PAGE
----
Carlson Auditorium, 76-1125
October 16, 2019 at 3:30pm

Compressive sensing (CS) is an exciting measurement technique that effectively compresses data while it is being measured, allowing high-dimensional signals to be recovered from very few measurements. The CS approach of figuring out how to "just measure the important information" has upended traditional views on sampling and sparked enormous multidisciplinary interest over the past decade.  Remarkably, the best measurements an experimenter can use are often random.  In this talk, I will introduce the basic principles of CS and describe how it can be applied to some current problems in quantum imaging. These range from the very applied, such as how to take a picture using only one photon per pixel, to the very fundamental, such as how to characterize photonic quantum entanglement.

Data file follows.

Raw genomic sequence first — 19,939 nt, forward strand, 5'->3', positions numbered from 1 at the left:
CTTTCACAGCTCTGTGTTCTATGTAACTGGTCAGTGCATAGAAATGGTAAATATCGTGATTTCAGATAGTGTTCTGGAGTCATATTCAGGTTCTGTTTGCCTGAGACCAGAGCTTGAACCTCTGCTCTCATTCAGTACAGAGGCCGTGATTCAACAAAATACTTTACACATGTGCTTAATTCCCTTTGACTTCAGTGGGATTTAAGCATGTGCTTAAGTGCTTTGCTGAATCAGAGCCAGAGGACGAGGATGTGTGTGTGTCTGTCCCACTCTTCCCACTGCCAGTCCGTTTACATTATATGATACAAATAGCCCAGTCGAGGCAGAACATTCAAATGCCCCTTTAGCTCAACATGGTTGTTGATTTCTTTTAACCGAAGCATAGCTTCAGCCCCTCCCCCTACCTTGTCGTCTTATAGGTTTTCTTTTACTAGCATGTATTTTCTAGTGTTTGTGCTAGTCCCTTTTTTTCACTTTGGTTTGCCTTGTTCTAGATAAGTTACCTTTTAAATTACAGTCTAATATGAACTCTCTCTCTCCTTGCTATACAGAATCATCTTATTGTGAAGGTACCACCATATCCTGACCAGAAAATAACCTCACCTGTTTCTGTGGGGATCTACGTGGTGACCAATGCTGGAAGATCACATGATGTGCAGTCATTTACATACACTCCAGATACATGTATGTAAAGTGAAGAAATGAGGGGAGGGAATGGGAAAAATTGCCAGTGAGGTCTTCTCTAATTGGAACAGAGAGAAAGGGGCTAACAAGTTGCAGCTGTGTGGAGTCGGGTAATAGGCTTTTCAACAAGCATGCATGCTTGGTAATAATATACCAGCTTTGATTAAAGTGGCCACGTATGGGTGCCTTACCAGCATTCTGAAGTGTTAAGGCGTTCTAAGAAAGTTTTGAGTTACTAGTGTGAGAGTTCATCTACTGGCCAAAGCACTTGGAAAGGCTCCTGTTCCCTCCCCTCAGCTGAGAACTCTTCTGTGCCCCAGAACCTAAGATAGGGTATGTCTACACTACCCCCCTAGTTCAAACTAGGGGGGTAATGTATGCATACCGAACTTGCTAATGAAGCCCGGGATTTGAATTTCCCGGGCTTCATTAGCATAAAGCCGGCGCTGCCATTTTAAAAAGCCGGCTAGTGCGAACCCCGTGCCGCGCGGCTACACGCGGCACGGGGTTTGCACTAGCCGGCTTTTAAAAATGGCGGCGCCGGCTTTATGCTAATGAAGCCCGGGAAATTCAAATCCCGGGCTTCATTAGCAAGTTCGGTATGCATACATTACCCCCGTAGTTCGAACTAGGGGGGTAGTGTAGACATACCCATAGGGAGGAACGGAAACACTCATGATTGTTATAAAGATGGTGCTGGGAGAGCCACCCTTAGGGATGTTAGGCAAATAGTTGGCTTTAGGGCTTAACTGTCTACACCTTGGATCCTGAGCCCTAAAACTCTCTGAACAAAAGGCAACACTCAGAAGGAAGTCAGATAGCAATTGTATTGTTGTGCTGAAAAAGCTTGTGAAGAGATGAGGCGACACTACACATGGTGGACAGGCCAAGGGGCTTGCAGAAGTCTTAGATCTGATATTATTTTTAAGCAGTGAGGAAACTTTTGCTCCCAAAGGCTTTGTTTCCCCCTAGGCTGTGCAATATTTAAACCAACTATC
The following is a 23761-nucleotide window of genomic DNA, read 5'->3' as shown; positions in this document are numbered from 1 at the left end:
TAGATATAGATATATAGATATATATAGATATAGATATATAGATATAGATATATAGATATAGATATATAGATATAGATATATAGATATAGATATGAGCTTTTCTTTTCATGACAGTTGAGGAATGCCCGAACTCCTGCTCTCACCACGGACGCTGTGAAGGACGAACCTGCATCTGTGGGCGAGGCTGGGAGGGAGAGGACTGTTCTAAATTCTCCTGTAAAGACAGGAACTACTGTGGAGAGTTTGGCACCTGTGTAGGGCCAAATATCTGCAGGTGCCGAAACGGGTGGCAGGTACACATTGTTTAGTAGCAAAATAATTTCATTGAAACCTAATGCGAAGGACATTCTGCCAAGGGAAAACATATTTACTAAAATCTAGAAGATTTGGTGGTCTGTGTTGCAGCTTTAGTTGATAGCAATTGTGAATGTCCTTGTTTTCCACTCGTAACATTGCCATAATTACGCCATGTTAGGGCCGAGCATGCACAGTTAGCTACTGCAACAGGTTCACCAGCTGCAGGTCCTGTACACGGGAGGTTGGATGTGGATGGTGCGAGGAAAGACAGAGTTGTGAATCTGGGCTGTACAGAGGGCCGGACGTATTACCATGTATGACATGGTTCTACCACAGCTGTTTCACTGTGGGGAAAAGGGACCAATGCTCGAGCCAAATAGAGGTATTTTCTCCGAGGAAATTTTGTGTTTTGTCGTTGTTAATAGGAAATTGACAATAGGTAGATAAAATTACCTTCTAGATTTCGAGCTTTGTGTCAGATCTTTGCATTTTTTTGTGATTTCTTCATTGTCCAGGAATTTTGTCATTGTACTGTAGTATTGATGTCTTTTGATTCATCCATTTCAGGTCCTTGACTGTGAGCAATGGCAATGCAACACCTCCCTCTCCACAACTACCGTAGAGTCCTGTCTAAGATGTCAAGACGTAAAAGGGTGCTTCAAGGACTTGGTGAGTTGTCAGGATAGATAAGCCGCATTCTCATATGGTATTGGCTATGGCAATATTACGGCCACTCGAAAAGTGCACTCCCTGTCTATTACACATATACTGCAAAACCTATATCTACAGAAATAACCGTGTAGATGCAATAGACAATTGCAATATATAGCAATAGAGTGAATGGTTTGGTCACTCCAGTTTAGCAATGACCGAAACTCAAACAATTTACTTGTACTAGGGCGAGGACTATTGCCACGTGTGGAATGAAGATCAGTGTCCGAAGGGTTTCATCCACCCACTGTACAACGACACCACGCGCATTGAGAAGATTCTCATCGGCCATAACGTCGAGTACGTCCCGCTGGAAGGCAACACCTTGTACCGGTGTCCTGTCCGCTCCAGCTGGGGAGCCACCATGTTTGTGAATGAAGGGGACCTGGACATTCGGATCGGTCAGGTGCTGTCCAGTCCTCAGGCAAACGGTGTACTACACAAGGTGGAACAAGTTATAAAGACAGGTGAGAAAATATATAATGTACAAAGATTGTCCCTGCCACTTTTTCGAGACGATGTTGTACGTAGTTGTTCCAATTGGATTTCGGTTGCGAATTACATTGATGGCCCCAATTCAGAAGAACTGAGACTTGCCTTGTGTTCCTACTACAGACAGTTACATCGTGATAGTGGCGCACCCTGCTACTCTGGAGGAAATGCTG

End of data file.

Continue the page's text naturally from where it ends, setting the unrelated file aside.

About the Speaker: Greg Howland is a new assistant professor in the School of Physics and Astronomy at RIT. Previously, he worked as a Postdoctoral Researcher in Prof. Stefan Preble’s Integrated Photonics Group at RIT and was a research physicist at the Air Force Research Laboratory in Rome, NY in the Quantum Information Science group. He received his PhD in Physics from the University of Rochester in 2014. His research interests are in quantum information and quantum optical technologies in bulk optics and photonic integrated circuits